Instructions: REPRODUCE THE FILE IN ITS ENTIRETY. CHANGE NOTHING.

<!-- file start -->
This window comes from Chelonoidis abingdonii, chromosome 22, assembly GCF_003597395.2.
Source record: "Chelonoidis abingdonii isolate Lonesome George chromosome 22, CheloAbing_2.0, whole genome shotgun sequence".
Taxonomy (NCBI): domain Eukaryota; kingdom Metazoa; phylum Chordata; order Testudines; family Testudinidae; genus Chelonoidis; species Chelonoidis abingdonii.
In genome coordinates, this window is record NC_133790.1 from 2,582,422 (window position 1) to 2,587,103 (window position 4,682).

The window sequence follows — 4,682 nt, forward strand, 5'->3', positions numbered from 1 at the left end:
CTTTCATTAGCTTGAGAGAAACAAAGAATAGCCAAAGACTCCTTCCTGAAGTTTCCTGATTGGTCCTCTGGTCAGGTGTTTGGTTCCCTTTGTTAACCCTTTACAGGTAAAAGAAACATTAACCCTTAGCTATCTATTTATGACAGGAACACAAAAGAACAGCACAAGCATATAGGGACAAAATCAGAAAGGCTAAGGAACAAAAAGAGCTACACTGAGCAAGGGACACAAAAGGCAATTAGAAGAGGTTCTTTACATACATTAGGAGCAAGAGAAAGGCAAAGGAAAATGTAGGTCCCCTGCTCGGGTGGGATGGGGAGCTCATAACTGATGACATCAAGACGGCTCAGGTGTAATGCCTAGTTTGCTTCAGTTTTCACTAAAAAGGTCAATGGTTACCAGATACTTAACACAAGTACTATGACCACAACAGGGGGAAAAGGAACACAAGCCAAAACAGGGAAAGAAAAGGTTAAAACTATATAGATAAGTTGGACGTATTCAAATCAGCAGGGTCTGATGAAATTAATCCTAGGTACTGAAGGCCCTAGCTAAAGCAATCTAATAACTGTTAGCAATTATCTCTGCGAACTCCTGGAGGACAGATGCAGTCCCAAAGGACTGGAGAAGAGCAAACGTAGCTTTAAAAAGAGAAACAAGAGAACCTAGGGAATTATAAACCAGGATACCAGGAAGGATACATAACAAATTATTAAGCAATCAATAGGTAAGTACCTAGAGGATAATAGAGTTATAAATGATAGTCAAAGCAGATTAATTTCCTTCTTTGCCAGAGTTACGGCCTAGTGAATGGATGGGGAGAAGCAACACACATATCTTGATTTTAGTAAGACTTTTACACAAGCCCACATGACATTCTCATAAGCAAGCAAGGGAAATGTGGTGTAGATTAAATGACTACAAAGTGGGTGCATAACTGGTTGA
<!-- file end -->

This window comes from Chelonoidis abingdonii, chromosome 22, assembly GCF_003597395.2.
Source record: "Chelonoidis abingdonii isolate Lonesome George chromosome 22, CheloAbing_2.0, whole genome shotgun sequence".
Taxonomy (NCBI): domain Eukaryota; kingdom Metazoa; phylum Chordata; order Testudines; family Testudinidae; genus Chelonoidis; species Chelonoidis abingdonii.
In genome coordinates, this window is record NC_133790.1 from 2,582,422 (window position 1) to 2,587,103 (window position 4,682).

The window sequence follows — 4,682 nt, forward strand, 5'->3', positions numbered from 1 at the left end:
CTTTCATTAGCTTGAGAGAAACAAAGAATAGCCAAAGACTCCTTCCTGAAGTTTCCTGATTGGTCCTCTGGTCAGGTGTTTGGTTCCCTTTGTTAACCCTTTACAGGTAAAAGAAACATTAACCCTTAGCTATCTATTTATGACAGGAACACAAAAGAACAGCACAAGCATATAGGGACAAAATCAGAAAGGCTAAGGAACAAAAAGAGCTACACTGAGCAAGGGACACAAAAGGCAATTAGAAGAGGTTCTTTACATACATTAGGAGCAAGAGAAAGGCAAAGGAAAATGTAGGTCCCCTGCTCGGGTGGGATGGGGAGCTCATAACTGATGACATCAAGACGGCTCAGGTGTAATGCCTAGTTTGCTTCAGTTTTCACTAAAAAGGTCAATGGTTACCAGATACTTAACACAAGTACTATGACCACAACAGGGGGAAAAGGAACACAAGCCAAAACAGGGAAAGAAAAGGTTAAAACTATATAGATAAGTTGGACGTATTCAAATCAGCAGGGTCTGATGAAATTAATCCTAGGTACTGAAGGCCCTAGCTAAAGCAATCTAATAACTGTTAGCAATTATCTCTGCGAACTCCTGGAGGACAGATGCAGTCCCAAAGGACTGGAGAAGAGCAAACGTAGCTTTAAAAAGAGAAACAAGAGAACCTAGGGAATTATAAACCAGGATACCAGGAAGGATACATAACAAATTATTAAGCAATCAATAGGTAAGTACCTAGAGGATAATAGAGTTATAAATGATAGTCAAAGCAGATTAATTTCCTTCTTTGCCAGAGTTACGGCCTAGTGAATGGATGGGGAGAAGCAACACACATATCTTGATTTTAGTAAGACTTTTACACAAGCCCACATGACATTCTCATAAGCAAGCAAGGGAAATGTGGTGTAGATTAAATGACTACAAAGTGGGTGCATAACTGGTTGA